What factors should a Surveyor consider when setting the hourly rate to use when calculating expenses for Adjoining Owner appointments?
When a proposed fee appears excessive should a Building Owners’ surveyor ask the Adjoining Owner’s surveyor to justify their hourly rate as well as the number of hours on their time sheet?
This is another question that was raised at a recent FPWS North London forum meeting which I helped to organise. I would welcome the views of other surveyors. If you are a surveyor involved in party wall matters and would like to attend future meetings please email me at firstname.lastname@example.org and I’ll keep you updated.
One of the expert panel suggested that a surveyor working for a firm could use the traditional ratio that he is expected to generate fees to the value of 2.5 to 3 times his salary to calculate a reasonlable hourly rate.
Working that method through, a Chartered Surveyor with several years experience in party wall matters might expect to earn a salary (including bonuses) of approximately £60,000 per annum in the Greater London area.
Using the ratio above he would therefore be expected to generate fee income of between £150,000 and £180,000 in a good year. Allowing for 4 weeks annual holiday, bank holidays and a couple of CPD days that comes down to between £650 and £780 per day.
The number of productive hours in a typical day is a tricky one but if we take away breaks, dealing with new enquiries, etc. I would say that 5.5 hours is a fair estimate. We are left with an hourly rate of between £120 and £140.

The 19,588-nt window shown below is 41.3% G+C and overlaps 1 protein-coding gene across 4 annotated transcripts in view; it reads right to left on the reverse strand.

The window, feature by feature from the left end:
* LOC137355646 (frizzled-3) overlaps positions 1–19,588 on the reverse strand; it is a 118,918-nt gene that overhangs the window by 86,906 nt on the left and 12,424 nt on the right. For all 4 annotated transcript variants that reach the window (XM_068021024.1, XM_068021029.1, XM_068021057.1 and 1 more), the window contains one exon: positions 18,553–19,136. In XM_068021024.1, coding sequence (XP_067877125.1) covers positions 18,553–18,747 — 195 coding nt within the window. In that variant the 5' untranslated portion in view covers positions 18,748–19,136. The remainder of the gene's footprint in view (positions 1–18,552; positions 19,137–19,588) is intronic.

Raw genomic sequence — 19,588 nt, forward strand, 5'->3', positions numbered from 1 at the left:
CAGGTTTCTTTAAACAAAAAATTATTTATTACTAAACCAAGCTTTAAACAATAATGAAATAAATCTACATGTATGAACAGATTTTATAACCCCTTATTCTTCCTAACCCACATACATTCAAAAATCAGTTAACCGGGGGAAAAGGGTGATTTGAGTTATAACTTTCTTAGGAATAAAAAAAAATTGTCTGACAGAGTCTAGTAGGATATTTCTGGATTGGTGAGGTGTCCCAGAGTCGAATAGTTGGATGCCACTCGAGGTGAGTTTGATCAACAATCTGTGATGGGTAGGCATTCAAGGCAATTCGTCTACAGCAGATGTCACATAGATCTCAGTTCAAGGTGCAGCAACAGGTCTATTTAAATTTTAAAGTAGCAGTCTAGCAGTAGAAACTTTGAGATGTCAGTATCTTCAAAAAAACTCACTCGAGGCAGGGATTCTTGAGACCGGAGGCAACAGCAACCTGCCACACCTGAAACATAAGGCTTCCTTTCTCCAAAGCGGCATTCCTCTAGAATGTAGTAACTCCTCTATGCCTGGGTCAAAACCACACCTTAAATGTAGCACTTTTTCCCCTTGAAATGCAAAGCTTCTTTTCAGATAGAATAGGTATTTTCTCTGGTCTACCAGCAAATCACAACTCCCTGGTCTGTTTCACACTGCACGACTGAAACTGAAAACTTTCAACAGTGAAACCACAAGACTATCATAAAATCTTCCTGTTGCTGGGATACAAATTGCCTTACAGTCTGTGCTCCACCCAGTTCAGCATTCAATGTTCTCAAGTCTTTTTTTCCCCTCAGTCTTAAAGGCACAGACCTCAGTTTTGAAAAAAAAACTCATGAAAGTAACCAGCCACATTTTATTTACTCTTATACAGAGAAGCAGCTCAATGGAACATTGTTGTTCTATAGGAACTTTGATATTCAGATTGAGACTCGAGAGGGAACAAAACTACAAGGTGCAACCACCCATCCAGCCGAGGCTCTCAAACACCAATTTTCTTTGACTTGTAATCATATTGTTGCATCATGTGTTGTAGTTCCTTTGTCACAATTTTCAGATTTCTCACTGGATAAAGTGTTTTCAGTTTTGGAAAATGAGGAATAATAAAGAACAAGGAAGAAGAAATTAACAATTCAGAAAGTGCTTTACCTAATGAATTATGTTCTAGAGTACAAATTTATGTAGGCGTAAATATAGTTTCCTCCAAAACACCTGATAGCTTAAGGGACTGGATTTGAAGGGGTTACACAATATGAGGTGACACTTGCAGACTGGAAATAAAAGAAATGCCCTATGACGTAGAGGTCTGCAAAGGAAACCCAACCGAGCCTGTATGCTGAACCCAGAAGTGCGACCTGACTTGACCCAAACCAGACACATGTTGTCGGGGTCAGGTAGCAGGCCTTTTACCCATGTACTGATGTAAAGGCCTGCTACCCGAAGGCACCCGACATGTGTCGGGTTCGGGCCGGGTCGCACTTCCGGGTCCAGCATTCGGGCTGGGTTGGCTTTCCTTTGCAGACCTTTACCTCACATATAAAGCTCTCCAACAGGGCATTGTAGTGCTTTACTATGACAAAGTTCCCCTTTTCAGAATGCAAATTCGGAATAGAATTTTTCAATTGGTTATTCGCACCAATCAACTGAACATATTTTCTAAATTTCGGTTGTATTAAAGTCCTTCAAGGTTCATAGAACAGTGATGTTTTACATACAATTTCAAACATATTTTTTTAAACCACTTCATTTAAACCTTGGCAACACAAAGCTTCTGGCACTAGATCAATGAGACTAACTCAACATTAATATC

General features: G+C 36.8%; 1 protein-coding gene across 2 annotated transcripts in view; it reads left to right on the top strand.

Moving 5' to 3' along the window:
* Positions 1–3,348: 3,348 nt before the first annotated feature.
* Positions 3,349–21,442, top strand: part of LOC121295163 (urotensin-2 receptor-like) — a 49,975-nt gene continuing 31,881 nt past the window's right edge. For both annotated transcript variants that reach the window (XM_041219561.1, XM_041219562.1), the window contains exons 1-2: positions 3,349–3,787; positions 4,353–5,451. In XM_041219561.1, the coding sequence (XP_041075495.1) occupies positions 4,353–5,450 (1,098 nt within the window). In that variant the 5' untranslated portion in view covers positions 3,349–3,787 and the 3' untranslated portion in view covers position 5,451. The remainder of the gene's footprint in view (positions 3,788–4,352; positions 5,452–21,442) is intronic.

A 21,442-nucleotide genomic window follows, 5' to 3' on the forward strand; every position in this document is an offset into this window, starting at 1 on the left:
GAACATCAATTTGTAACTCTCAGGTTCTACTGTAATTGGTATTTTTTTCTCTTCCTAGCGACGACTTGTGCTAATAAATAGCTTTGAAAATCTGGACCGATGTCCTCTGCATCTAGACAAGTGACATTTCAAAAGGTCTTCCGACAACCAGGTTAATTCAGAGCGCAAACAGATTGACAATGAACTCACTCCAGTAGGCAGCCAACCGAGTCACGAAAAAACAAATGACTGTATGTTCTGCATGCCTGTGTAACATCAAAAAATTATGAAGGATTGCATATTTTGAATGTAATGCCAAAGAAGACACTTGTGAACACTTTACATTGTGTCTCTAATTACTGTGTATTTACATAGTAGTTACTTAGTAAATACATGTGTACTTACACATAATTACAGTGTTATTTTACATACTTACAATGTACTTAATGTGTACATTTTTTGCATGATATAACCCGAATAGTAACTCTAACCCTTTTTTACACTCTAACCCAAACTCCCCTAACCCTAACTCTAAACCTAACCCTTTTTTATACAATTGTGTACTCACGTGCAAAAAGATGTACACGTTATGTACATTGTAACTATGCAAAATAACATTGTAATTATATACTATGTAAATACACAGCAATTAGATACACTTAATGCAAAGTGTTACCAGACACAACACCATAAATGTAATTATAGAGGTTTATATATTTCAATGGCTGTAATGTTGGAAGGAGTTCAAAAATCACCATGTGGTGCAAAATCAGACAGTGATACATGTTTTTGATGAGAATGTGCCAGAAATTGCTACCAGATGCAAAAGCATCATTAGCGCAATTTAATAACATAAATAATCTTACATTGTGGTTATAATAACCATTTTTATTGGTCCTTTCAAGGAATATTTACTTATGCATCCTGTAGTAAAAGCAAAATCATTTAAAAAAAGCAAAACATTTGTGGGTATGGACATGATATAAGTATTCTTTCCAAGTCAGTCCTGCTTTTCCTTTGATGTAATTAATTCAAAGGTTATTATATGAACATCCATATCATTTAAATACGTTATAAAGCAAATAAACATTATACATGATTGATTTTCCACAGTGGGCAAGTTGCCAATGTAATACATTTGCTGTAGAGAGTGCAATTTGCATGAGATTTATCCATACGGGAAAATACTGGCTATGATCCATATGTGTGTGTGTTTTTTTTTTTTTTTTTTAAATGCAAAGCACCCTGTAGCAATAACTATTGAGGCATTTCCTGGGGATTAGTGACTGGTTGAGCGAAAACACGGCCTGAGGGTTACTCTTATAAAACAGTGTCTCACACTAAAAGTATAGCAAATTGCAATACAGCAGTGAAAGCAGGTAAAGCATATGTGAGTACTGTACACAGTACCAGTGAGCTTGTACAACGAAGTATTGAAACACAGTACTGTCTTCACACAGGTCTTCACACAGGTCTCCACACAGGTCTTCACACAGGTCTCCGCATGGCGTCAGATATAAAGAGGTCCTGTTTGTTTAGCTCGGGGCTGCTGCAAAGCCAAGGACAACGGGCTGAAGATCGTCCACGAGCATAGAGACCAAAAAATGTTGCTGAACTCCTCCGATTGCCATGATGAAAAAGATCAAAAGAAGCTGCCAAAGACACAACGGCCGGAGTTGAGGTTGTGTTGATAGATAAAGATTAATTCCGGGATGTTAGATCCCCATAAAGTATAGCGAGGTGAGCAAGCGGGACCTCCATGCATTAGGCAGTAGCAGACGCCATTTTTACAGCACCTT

If a surveyor is earning considerably more than £60,000 per annum his hourly rate would be higher but he would be expected to enjoy the support of at least a secretary and probably an assistant. In that scenario it should be possible to delegate some of the tasks to those less expensive employees and reflect that in the overall fee.
It was pointed out at the meeting that the formula is of no use to the many party wall surveyors who work for themselves; normally from a small office or from their own home. I would suggest that a surveyor in that situation should use his fees when acting for Building Owners as a yardstick.
Using a very straightforward example of a loft conversion to a semi-detached house; an experienced party wall surveyor might expend approximately 6 hours on the matter. If that surveyor is regularly gaining appointments when quoting, let’s say £750, in a competitive environment then we can safely say that £125 would be a fair hourly rate when acting for Adjoining Owners – the beauty of this method is that the resulting rate will be different for each surveyor but should adequately reflect his rate of work.
In reality, many surveyors do not use such a logical approach to setting their hourly rate. Similarly to Premiership footballers it more a case of “if he’s charging X amount then I must be worth at least X amount plus a bit more”.